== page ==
Overall, I think it went really well. I ended up enjoying the experience completely. The teachers were awesome to work with. The kids were fun to interact with. It was surreal to walk the halls and have them whisper about who I was as I passed. The pseudo celebrity experience is still just strange for me. Mostly fun though.

I think I started to forget that getting published really means something. It has been two years, nearly exactly, since Savages was released. It took me months to come to happy terms with the fact that it actually happened, that the dream had come true. Yet in those two years, I have become complacent with my new reality, writing and promoting every day, comparing myself to every blindingly successful author. This experience reminded me that it is something, that it does matter. Even if just to me, it matters.

It is also awkward for me to consider myself now a public speaker, talking to kids about anything. Part of me wonders if I have anything worthy to say to an audience, the same part of me that wonders if I have any writing worth publishing. Yet I keep writing, so I will keep doing this as well, as long as I am invited.

I have already been invited back to this school, and ultimately, if my silly little talk inspires one kid to write or deal better with being depressed or anything, I will happily continue to do it for free. And if it helps me sell books, all the better.

 

Christina Bergling

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SavagesCoverChristinaSavages

Two survivors search the ruins of America for the last strain of humanity. Marcus believes they are still human; Parker knows her own darkness. Until one discovery changes everything.

Available now on Amazon!
savagesnovella.com

TheWaning_CoverThe Waning

Beatrix woke up in a cage. Can she survive long enough to escape, or will he succeed at breaking her down into a possession?

Available now on Amazon!
thewaning.com

Earlier this week, I stood up in front of classes of 6-8th graders and talked about being a published horror author. The experience was pretty amazing, far more fun and impactful than I really expected.

The children were very excited to have me there and to broach the subject of horror in their classroom. I gave maybe a two minute introduction; then they asked me questions for an hour and a half. Hands still lingered in the air when the class ended.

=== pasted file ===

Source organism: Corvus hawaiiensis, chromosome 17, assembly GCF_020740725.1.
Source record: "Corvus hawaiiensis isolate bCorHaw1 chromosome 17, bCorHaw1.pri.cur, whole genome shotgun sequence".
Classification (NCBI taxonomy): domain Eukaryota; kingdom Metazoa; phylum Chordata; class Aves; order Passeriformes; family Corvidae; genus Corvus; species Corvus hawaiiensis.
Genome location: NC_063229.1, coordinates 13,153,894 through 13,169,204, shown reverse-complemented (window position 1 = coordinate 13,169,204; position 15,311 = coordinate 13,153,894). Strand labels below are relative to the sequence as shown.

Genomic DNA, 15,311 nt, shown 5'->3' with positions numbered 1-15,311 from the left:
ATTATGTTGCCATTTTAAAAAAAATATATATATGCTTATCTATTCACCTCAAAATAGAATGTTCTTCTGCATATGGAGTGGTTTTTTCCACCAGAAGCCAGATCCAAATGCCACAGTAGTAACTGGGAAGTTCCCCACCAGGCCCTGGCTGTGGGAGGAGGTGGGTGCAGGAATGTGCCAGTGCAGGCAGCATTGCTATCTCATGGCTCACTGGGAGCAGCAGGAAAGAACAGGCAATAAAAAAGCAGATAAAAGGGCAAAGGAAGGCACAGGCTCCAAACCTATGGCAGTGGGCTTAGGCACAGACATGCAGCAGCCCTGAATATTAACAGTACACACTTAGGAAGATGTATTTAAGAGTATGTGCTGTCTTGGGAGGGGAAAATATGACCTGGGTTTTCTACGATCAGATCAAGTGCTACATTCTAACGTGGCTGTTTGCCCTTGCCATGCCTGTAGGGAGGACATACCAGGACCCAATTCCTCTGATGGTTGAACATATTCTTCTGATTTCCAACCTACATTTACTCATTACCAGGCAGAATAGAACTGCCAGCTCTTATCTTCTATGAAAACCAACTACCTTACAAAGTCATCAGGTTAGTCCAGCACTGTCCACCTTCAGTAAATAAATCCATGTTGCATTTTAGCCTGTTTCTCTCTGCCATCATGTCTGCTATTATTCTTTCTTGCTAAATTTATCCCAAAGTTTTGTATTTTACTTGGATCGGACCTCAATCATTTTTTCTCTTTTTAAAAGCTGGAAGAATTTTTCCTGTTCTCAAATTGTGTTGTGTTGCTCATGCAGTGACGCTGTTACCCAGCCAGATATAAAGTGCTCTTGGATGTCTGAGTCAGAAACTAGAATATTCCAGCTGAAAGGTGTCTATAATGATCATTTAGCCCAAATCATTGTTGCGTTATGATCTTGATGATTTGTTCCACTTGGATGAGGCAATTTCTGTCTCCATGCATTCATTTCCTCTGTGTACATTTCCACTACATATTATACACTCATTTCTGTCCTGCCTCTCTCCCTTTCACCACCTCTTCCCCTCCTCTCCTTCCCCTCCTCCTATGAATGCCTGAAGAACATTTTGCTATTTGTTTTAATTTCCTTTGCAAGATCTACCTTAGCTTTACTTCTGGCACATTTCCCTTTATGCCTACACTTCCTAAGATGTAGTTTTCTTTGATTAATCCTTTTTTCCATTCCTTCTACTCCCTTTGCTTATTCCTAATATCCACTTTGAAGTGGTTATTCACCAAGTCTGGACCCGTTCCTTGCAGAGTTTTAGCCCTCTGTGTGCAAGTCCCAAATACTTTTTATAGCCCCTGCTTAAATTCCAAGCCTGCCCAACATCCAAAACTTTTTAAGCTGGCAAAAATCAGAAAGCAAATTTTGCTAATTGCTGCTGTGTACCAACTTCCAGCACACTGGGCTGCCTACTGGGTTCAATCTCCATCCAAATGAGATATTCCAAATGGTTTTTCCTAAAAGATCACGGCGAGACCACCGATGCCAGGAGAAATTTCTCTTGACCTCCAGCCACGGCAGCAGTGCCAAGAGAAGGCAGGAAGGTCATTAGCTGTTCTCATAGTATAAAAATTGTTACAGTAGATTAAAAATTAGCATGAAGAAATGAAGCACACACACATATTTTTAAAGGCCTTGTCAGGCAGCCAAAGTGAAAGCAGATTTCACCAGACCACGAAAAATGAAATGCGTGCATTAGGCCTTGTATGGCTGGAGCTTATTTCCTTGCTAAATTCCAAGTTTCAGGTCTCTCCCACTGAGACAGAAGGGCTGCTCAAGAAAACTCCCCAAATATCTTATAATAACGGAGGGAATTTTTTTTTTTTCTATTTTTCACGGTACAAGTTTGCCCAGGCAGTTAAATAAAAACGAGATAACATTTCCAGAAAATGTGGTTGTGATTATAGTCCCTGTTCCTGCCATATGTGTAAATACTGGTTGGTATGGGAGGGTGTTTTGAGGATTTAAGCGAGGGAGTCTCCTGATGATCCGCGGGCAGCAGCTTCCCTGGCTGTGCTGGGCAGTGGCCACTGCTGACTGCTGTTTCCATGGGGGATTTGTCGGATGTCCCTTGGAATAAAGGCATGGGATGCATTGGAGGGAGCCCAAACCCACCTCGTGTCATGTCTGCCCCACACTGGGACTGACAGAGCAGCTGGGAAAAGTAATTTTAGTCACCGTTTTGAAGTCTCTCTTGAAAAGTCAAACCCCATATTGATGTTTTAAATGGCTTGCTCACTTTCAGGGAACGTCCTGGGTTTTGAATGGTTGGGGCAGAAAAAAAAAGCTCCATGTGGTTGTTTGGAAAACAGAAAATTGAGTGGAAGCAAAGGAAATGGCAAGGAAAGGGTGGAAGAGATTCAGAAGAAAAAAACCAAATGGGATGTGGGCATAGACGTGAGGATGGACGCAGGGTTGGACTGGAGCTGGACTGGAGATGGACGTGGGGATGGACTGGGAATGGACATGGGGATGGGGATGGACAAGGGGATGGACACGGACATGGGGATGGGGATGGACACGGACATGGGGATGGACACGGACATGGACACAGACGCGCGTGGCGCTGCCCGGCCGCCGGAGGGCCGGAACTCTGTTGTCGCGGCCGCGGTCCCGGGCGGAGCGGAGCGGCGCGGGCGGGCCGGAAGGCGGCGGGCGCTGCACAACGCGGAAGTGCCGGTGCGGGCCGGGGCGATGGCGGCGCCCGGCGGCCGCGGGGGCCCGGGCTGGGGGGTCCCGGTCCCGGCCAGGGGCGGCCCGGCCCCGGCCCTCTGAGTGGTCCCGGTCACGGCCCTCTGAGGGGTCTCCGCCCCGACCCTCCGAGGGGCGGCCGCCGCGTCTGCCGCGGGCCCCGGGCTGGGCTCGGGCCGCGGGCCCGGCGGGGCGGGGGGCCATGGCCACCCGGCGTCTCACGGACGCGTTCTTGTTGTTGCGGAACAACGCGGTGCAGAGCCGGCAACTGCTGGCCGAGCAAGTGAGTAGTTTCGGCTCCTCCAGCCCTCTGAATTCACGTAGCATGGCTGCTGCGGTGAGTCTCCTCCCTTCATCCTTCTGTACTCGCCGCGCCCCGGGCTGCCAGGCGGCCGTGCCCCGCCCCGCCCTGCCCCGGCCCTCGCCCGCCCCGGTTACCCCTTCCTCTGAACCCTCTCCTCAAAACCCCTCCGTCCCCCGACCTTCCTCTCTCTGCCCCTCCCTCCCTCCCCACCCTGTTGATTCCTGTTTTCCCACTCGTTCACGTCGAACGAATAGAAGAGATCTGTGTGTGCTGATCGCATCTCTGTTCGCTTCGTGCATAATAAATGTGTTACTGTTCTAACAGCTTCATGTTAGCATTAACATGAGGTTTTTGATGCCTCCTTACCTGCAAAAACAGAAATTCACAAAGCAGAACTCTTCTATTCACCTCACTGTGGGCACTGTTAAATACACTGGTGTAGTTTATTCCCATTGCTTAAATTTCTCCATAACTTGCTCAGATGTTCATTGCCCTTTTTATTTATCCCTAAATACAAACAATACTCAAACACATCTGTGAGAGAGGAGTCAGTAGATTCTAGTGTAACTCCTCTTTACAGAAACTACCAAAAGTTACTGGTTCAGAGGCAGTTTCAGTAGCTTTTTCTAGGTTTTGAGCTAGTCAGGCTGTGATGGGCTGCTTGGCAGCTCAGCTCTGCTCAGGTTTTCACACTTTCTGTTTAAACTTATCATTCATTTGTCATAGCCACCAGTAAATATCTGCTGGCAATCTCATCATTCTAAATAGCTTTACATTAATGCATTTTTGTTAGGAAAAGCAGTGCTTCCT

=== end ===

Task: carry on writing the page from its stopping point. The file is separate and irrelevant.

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I would have stayed and talked to them as long as they wanted.
They were hungry to talk about the darkness. We discussed the best zombie origin lore (they were thrilled I brought up The Walking Dead as inspiration). We talked about how often I kill my characters and why. We touched on depression in writing. They wanted to know about my process and inspirations and methods and future plans. I got a lot of “would you ever write about…” questions. They asked me pretty much everything.
When we were discussing my favoring of psychological horror, I told them I like to focus on the internal experience of my characters, their emotional journey. I told them I liked to torture my characters from the inside out. They asked me why and what scared me the most. I told them, my own mind.
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I stood in front of a class of 50 young strangers and told them I was bipolar. I never intended to go there, to bring up that part of my life, yet I said it just as naturally as I discussed my first writing unit in 4th grade.
And when they asked what I wanted to write about but was hesitant, I told them bipolar again.
I don’t love public speaking. Often when I stand up in front of a group to train them, my mind blanks out. I am always less eloquent standing in the front than I am on the page or even sitting within the group. Yet, this was easy. Everything about this interaction was simple and honest and comfortable.
As a bipolar person, you usually learn or are encouraged to keep your condition under wraps. Since mental issues are largely an invisible disability, you are supposed to play sane, medicate or hide your symptoms, and pretend you are just as well and normal as everyone around you. Especially when it comes to employers, as to avoid the possibility of discrimination.
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No one wants to be branded as crazy. Then treated that way.
I have failed at that approach the majority of my career. And I don’t regret it.
When I was in college, I did work study at the campus art gallery. Since art is a field where deviant minds are embraced if not celebrated, I was able to be honest with my boss, the gallery manager, about my condition. I was freshly diagnosed and in some of the most turbulent times of learning my disorder. It was formatively comforting to be able to struggle honestly and get support and understanding at work. When the gallery manager killed himself years later, a part of me died with him for all he had done for me at a time I really needed it.
However, when I joined the professional world, I tucked that away. I never really muted my behavior, just never volunteered the explanation. I let people think I was eccentric or volatile or emotional and just made sure it never interfered with the work.
There was no hiding in Iraq though. When I went to Iraq for three months for work, it was rough on me. As an unmedicated bipolar, I use routine to stabilize my cycles. Yet I had just moved across the country to a place I did not want to live; I was half the world away from my partner, who served greatly as a balancing influence for me; I was in a place that intimidated me in nearly every way possible. I was too busy trying to keep myself mentally afloat to even give half a care to what others could perceive.